First Chicago Corp.'s stellar second-quarter earnings, especially the strong showing in trading, venture capital, and credit cards, have given it a new gloss among investors.

The stock has risen 8.8% since the earnings report was issued on July 14, making First Chicago the hottest superregional stock.

Most bank stocks have slid sideways since releasing earnings. But in late afternoon trading on Thursday, First Chicago's shares were at $46.25, up $1.125.

Investors bid up the price of the stock primarily because the bank said it had $92 million in revenues from trading and foreign exchange last quarter. That's nearly three times the revenues from that period last year. By comparison, the bank's trading revenues for all of 1992 were $177 million.

Revenue Gains

Investors took notice, too, of other revenue gains. Equity gains from the venture capital portfolio last quarter were $42 million. And fee revenue from credit cards was $164.2 million, a 12% jump from the first quarter.

In all, the bank's quarterly earnings soared to $168.5 million from $34.5 million last year.

J. Richard Fredericks, an analyst with Montgomery Securities in San Francisco, said First Chicago is a better turnaround story than Citicorp, another hot stock.

First Chicago's shares sell at a lower price to book than Citicorp's shares - 124% versus 136%, Mr. Fredericks points out. Plus, First Chicago pays a dividend and Citicorp doesn't.

Also, First Chicago has moved faster in alleviating the burden of bad loans, Mr. Fredericks said. The Chicago bank's ratio of nonperforming assets in the second quarter was 1.7%, far better than Citicorp. And First Chicago could book profits from the sale of bad real estate loans, which were written down to about 54 cents on the dollar.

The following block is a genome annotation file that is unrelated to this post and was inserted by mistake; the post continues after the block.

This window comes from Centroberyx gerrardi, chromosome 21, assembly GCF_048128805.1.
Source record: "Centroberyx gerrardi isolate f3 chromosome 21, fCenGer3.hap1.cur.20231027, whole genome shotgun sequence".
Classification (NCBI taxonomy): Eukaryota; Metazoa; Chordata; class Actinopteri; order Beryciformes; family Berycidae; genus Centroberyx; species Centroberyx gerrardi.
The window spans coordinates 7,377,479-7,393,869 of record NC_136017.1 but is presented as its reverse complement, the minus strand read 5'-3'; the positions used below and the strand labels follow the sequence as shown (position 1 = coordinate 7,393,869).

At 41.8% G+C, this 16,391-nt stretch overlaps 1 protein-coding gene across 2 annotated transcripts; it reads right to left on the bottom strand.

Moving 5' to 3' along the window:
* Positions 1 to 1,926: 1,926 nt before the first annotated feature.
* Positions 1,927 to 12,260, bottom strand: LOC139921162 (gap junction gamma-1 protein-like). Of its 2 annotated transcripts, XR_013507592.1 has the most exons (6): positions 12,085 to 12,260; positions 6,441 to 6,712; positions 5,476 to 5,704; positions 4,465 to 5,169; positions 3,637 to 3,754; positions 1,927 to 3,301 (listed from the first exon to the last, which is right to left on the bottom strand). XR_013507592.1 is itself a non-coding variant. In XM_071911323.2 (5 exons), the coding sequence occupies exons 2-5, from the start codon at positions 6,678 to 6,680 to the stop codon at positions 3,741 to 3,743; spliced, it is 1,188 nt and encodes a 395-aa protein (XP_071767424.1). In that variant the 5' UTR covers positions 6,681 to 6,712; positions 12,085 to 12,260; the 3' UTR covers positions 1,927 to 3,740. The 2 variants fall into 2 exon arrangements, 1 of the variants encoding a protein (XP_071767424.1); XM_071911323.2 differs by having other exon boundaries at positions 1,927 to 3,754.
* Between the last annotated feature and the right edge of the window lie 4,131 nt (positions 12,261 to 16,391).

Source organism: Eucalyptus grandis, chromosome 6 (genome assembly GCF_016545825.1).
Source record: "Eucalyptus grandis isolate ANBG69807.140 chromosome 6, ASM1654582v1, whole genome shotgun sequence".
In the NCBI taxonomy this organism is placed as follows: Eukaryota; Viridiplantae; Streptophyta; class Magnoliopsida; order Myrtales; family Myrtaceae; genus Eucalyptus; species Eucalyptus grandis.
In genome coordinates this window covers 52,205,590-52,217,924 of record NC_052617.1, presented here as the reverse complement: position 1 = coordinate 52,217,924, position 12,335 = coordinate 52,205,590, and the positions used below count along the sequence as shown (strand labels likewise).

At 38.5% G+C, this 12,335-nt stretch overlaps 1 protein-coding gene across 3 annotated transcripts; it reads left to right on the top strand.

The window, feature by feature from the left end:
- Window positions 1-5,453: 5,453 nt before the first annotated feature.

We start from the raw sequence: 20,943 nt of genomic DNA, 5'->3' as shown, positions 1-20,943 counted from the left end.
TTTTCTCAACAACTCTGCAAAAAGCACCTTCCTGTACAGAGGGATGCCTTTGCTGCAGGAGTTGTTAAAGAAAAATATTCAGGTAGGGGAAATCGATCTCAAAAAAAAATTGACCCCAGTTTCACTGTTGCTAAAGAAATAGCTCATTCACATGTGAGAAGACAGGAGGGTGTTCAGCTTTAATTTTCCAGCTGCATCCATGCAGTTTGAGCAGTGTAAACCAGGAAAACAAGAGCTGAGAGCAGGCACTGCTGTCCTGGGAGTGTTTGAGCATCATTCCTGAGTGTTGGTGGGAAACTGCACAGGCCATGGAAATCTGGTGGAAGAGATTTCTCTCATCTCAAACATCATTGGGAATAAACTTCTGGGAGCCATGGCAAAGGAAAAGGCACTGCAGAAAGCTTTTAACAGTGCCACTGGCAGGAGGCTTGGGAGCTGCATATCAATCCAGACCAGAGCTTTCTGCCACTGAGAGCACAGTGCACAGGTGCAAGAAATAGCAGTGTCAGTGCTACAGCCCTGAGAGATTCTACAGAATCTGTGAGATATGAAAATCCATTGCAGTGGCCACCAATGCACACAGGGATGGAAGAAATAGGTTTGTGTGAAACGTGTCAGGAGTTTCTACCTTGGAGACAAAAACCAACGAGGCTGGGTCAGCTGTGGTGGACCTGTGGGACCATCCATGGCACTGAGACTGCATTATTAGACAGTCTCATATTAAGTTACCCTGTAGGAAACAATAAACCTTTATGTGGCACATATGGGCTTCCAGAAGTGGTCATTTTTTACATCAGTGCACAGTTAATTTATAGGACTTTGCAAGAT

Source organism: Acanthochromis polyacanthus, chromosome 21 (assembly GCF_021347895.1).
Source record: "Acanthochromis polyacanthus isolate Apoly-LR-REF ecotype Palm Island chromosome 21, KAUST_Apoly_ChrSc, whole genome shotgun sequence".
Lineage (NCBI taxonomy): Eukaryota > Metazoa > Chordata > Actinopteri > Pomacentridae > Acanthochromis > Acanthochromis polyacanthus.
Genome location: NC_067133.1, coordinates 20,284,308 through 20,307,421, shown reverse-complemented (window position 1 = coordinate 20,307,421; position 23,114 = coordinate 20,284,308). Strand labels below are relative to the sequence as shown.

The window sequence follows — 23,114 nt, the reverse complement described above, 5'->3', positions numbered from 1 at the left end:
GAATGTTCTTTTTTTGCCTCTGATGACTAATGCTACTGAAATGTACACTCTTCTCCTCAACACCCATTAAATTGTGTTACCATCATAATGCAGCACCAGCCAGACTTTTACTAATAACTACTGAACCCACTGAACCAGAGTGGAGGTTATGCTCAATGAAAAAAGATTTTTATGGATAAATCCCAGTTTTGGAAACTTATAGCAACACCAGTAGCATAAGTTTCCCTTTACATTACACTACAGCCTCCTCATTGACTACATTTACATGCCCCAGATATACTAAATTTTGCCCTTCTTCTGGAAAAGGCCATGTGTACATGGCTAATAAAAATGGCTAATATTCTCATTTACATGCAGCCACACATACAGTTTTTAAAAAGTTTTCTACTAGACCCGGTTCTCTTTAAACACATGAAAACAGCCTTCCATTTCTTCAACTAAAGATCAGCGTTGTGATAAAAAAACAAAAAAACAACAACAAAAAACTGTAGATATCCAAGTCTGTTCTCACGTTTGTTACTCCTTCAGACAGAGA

"I don't think enough people pay attention to First Chicago," said Mr. Fredericks.

Catching Eye of Investors

Last quarter's trading revenues helped changed that. First Chicago reported earlier than the big New York trading banks and its results caught investors attention. Of course, Citicorp, J.P. Morgan & Co., and Bankers Trust New York Co. had far bigger trading revenues last quarter.

"There is an argument to be made here that First Chicago has broken out of its historical range in the trading business," said Frank R. DeSantis Jr., an analyst with Donaldson, Lufkin & Jenrette Securities Co.

Trading revenues are always suspect on Wall Street. The question is whether they can be sustained over the following several quarters. And First Chicago has less of a track record in the business than the big trading banks.

For the past four years, First Chicago spent a good amount of money on the capital market area, but there was never a visible return," said Judah Kraushaar, an analyst with Merrill Lynch & Co.

Mr. Kraushaar said he isn't prepared to give the bank a vote of confidence based on one quarter's results.

The venture capital business, in which First Chicago holds stakes in other companies, is unpredictable as well. The gains in the past were around $25 million to $50 million per quarter, said analysts. So far this year, First Chicago has made $160 million from equity gains in the venture capital business.

However, the credit card business is seen as a growing business and a good one for First Chicago.

"That's a core business that isn't as cylical as trading," said Mr. DeSantis.

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